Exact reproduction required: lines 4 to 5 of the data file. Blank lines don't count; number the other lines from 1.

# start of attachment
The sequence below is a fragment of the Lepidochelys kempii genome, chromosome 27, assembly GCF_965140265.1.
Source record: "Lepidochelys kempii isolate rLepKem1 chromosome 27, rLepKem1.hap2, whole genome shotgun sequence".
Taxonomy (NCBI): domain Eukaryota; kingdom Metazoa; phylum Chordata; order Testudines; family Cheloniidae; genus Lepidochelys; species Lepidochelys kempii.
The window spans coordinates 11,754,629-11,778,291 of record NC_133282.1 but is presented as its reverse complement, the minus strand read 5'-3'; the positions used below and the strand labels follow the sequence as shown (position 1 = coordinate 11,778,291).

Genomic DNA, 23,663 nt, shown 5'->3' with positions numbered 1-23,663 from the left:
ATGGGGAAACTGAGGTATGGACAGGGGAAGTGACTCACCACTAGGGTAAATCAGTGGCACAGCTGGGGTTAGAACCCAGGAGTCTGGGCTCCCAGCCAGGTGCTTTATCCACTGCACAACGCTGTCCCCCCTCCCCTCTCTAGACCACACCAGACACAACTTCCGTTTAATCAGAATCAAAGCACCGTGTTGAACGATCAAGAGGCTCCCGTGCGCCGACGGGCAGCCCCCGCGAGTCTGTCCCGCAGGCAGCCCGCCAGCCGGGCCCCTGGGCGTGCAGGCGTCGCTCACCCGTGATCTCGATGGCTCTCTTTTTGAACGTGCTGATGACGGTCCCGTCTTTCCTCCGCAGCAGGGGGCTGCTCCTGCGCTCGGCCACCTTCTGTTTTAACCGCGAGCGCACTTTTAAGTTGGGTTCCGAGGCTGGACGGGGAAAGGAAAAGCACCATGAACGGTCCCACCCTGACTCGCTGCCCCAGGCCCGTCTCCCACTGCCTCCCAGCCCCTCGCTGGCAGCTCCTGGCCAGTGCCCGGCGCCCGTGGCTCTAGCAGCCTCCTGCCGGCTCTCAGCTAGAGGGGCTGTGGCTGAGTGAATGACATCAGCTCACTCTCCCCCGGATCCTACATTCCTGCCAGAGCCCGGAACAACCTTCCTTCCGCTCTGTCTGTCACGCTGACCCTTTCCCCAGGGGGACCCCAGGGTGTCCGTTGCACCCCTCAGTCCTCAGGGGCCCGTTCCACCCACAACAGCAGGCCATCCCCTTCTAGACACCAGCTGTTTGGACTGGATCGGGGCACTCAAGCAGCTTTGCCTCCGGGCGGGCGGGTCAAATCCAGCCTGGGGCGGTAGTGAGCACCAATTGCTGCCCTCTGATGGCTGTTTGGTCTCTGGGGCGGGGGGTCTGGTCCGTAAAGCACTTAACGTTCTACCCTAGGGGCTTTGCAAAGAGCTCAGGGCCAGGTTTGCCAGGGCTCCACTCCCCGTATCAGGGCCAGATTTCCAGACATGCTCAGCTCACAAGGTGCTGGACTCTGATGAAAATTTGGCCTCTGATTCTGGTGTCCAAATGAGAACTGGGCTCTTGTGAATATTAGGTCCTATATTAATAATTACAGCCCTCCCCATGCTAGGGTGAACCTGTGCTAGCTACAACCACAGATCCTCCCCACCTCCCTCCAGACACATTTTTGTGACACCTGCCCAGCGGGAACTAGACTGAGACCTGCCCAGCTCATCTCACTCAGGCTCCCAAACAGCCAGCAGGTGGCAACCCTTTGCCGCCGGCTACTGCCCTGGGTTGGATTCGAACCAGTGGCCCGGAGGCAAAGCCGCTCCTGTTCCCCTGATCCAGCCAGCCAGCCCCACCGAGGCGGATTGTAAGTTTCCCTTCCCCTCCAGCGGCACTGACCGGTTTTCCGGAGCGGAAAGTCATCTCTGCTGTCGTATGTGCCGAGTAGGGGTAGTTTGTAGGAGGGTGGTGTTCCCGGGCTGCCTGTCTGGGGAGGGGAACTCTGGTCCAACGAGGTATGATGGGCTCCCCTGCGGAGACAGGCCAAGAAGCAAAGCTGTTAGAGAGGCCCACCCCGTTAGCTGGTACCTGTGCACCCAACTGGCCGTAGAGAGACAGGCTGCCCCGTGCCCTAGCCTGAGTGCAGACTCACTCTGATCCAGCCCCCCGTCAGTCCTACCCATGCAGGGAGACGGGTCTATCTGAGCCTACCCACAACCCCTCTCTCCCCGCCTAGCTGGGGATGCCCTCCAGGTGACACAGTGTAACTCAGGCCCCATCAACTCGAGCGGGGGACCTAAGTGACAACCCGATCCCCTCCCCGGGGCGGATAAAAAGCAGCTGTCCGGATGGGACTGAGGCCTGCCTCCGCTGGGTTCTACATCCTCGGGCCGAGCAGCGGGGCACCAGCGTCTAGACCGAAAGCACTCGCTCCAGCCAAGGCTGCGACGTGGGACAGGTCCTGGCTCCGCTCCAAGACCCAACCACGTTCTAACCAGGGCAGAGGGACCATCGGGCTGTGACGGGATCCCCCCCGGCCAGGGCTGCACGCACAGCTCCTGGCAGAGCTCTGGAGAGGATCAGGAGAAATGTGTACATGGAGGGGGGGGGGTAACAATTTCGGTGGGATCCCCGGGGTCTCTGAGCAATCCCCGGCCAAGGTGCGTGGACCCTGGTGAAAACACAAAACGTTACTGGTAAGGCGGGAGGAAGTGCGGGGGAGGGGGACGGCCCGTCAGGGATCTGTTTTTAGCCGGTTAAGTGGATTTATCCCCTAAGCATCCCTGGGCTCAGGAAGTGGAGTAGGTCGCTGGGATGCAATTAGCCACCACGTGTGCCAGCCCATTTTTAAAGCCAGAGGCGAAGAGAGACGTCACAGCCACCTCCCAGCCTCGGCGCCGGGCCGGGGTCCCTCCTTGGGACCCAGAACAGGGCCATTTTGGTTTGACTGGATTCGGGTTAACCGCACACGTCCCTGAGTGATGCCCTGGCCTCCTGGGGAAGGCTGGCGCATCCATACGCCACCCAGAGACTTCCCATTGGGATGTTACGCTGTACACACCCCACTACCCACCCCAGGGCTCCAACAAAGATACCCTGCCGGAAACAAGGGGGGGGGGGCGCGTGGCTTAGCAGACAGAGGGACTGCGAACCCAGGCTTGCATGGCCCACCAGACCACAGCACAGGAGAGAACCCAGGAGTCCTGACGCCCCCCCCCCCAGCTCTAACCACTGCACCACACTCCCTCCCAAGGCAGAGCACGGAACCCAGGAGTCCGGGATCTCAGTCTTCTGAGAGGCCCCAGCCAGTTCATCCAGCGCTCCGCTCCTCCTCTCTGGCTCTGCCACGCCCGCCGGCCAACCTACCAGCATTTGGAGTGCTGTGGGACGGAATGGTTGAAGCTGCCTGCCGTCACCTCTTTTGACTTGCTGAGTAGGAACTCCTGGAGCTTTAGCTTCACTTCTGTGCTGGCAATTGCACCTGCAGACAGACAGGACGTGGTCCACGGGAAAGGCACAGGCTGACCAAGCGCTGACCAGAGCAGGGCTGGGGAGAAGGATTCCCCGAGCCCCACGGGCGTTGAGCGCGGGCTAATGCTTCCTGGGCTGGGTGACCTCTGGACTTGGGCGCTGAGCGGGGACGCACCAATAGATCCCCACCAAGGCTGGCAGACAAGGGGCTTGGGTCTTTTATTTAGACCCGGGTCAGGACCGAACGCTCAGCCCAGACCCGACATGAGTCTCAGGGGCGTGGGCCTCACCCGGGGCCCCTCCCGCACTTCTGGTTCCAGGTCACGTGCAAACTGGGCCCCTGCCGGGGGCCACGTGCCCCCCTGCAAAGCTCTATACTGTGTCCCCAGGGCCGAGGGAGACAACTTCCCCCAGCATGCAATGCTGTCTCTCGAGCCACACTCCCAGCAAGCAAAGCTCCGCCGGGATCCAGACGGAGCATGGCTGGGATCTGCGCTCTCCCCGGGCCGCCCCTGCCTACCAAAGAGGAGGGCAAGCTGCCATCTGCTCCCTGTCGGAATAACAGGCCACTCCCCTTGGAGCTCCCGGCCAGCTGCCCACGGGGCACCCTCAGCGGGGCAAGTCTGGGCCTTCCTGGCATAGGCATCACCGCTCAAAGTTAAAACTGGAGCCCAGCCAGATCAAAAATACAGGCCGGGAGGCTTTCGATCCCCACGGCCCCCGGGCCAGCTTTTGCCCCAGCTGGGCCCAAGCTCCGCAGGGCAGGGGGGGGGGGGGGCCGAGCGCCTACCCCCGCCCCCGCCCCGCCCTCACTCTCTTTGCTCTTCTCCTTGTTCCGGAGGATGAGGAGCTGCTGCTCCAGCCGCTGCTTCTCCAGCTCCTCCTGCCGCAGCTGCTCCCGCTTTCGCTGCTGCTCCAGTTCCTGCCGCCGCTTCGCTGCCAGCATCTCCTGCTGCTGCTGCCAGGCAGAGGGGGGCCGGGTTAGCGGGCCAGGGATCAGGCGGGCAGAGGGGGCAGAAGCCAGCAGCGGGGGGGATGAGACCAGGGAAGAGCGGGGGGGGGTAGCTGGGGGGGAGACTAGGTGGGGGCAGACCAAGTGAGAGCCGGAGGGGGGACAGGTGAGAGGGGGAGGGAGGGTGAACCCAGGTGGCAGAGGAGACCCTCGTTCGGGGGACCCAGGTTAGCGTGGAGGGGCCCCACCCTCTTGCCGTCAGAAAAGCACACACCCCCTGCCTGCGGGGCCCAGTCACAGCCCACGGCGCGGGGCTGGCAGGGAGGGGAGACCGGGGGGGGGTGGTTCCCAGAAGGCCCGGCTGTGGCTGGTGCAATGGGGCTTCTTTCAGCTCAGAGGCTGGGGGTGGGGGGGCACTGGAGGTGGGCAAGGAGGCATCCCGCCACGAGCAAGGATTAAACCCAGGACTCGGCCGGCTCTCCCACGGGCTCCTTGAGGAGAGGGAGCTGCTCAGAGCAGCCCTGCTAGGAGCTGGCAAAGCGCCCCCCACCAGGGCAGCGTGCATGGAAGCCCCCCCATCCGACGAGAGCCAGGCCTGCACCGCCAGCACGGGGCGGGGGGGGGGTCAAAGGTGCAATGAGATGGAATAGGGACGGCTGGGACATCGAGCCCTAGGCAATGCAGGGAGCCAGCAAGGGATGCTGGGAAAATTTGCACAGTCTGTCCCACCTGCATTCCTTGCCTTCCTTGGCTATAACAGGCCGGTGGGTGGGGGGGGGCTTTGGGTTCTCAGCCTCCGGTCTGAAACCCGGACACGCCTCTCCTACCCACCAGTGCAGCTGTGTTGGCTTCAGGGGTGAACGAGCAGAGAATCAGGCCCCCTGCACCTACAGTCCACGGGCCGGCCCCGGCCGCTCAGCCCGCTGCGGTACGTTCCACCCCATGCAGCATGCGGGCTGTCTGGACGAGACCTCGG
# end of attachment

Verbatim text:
The window spans coordinates 11,754,629-11,778,291 of record NC_133282.1 but is presented as its reverse complement, the minus strand read 5'-3'; the positions used below and the strand labels follow the sequence as shown (position 1 = coordinate 11,778,291).

Genomic DNA, 23,663 nt, shown 5'->3' with positions numbered 1-23,663 from the left: